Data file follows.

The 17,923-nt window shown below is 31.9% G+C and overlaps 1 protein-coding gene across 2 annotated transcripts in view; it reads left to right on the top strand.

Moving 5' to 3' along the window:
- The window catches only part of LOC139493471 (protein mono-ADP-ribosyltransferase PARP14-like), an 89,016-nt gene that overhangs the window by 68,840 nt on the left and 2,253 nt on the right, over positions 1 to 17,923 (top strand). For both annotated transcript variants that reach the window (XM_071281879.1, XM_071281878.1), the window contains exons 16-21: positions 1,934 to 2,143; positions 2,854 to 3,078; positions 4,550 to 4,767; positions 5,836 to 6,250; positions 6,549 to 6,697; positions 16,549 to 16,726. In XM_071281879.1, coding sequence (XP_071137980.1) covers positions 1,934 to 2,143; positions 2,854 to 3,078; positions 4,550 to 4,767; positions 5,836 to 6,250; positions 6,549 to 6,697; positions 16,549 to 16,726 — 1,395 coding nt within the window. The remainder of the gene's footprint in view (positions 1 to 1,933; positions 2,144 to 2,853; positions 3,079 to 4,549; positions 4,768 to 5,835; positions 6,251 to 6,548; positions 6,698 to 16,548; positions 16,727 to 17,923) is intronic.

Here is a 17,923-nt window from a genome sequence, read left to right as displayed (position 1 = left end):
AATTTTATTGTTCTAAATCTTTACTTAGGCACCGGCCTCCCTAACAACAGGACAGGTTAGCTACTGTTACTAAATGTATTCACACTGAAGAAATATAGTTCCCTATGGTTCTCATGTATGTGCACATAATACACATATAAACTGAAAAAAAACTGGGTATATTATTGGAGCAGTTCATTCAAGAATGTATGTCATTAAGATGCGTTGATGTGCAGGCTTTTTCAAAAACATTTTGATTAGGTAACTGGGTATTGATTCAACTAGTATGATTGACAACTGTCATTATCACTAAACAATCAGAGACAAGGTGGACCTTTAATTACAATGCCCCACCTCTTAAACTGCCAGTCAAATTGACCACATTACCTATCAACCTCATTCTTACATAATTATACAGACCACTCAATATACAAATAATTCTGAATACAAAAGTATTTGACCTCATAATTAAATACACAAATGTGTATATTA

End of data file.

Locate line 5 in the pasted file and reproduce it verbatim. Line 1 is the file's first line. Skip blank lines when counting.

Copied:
AATTTTATTGTTCTAAATCTTTACTTAGGCACCGGCCTCCCTAACAACAGGACAGGTTAGCTACTGTTACTAAATGTATTCACACTGAAGAAATATAGTTCCCTATGGTTCTCATGTATGTGCACATAATACACATATAAACTGAAAAAAAACTGGGTATATTATTGGAGCAGTTCATTCAAGAATGTATGTCATTAAGATGCGTTGATGTGCAGGCTTTTTCAAAAACATTTTGATTAGGTAACTGGGTATTGATTCAACTAGTATGATTGACAACTGTCATTATCACTAAACAATCAGAGACAAGGTGGACCTTTAATTACAATGCCCCACCTCTTAAACTGCCAGTCAAATTGACCACATTACCTATCAACCTCATTCTTACATAATTATACAGACCACTCAATATACAAATAATTCTGAATACAAAAGTATTTGACCTCATAATTAAATACACAAATGTGTATATTA